That’s where rolling-on-the-floor-time comes in. Rolling-on-the-floor-time is crucial to writing. I must allow time to throw myself onto my bedroom floor. I toss and turn on the carpet, throwing my limbs around, whining, “Ugh, I don’t know what to write about” or “I don’t know how to write” or “I can’t do anything”. It truly is just as dramatic as it sounds and is neither a productive use of my time nor a mature way to handle anything. But, like I said, it’s crucial.

Eventually, I peel myself off of my floor and plop myself down in a chair at the kitchen table ready to attempt to write. I can almost guarantee I’ll be at my kitchen table or at the academic centre because I am never productive in my bed or on the couch despite the numerous times I have pretended to myself that I can be. After messing around, I realize that I am in fact still going to have to write something and should probably get started.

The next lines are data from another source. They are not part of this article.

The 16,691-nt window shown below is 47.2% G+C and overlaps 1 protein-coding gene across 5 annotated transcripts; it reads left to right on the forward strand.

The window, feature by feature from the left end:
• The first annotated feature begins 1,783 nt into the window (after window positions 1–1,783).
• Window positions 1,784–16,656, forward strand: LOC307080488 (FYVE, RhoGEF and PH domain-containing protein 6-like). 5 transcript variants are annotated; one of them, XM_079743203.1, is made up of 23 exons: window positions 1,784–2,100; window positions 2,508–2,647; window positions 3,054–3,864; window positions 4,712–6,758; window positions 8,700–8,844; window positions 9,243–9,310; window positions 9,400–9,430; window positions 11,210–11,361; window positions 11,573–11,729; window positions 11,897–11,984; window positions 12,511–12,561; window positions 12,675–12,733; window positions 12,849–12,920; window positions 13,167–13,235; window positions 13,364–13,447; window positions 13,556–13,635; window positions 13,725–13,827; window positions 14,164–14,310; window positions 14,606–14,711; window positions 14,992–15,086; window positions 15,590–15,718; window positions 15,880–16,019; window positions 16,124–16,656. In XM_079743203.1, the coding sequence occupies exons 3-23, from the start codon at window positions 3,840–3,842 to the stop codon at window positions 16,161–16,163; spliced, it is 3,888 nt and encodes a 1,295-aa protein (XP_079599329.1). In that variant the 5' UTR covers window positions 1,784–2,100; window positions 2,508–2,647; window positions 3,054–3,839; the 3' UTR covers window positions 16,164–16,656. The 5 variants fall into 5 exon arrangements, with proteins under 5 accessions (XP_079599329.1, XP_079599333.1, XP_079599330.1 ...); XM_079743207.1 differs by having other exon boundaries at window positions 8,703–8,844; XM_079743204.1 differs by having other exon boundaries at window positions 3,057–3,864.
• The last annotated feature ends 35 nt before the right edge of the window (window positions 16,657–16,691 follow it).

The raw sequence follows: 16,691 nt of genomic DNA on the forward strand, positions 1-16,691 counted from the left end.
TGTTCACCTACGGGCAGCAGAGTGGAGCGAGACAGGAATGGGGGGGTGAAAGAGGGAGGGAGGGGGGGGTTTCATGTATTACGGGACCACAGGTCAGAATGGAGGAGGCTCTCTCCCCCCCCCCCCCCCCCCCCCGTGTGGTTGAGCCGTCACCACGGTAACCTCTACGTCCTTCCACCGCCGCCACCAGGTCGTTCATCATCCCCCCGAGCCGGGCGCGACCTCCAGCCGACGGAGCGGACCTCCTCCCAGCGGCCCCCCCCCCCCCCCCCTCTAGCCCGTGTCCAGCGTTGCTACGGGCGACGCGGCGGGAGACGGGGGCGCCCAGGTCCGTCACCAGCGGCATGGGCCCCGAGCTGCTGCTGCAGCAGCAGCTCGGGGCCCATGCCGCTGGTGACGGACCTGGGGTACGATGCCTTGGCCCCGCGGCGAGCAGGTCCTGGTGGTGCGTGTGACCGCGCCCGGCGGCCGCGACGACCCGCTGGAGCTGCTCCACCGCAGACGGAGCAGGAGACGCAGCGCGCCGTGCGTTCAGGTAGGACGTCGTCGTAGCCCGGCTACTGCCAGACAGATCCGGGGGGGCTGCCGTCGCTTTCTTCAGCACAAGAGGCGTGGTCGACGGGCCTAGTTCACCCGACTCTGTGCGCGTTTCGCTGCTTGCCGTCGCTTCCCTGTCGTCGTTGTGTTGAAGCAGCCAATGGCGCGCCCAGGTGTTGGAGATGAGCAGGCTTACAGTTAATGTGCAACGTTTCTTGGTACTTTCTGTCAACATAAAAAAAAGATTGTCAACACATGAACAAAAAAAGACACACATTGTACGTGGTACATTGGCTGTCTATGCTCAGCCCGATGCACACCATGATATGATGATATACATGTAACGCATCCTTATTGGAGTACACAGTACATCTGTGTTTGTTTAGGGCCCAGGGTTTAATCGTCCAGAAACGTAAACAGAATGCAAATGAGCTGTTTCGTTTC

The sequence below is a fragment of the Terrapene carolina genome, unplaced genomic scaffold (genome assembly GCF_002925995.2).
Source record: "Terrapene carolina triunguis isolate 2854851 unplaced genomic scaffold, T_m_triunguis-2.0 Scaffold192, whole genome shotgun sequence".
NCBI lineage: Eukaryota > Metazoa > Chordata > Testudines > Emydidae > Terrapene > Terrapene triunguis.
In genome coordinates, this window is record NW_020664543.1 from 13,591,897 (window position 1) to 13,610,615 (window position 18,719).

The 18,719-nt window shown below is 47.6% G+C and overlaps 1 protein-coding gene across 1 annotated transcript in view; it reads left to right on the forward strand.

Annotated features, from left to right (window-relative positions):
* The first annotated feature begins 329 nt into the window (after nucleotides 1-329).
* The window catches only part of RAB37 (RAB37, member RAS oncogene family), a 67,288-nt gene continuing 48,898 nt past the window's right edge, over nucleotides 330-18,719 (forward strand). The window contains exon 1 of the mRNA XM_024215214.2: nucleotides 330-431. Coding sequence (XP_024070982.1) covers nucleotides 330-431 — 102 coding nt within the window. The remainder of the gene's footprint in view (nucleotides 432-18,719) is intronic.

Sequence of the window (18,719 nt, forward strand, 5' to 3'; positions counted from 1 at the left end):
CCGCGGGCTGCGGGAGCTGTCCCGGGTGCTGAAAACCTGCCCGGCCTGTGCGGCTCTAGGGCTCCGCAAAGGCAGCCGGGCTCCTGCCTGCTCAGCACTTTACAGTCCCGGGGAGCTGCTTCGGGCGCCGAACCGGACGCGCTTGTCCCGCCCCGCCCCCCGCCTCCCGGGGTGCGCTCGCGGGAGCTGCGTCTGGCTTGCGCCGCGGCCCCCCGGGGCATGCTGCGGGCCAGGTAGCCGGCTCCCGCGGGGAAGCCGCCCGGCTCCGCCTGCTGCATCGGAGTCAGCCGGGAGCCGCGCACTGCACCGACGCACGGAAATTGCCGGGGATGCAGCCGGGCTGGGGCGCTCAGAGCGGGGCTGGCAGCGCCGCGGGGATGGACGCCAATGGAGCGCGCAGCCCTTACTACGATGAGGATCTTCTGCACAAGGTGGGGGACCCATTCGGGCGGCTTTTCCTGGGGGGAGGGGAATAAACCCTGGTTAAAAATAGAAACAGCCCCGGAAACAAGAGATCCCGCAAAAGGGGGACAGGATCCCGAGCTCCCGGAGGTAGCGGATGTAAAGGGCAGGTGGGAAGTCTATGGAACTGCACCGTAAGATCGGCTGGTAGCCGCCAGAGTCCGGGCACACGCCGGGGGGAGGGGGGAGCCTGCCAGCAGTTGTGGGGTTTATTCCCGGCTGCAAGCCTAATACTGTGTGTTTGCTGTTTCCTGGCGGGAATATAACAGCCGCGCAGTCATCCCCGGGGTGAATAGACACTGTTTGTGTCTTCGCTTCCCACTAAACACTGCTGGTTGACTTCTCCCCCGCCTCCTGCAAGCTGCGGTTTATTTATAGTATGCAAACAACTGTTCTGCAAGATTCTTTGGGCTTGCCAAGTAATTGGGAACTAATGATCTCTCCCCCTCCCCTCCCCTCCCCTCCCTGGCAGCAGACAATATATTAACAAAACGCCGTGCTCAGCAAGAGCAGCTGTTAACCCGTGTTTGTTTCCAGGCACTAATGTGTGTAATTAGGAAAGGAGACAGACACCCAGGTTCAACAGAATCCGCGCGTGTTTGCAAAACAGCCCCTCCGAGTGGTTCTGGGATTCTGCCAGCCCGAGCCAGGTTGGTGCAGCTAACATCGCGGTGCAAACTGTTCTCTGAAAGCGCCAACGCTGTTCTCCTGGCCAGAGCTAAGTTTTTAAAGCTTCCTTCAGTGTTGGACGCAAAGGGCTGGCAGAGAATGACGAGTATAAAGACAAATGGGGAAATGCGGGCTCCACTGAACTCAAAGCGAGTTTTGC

Sometimes I have a plan of what I’m going to write and sometimes I don’t. The first bits I write down are the things that I am sure of – the things that you know you want to write about and valuable. Getting the ideas on the page, letting thoughts flow and making a start. I keep it single-spaced so everything is there in front of me. Word vomit onto the page and move things as needed. Write in patches; write a sentence for one topic and move to a different area – whatever is natural. Editing can come after or whenever a good idea is spawned. I follow my instincts. I write as it comes. I trust my process.

Writing 220 Introduction: Flick Cain

About me: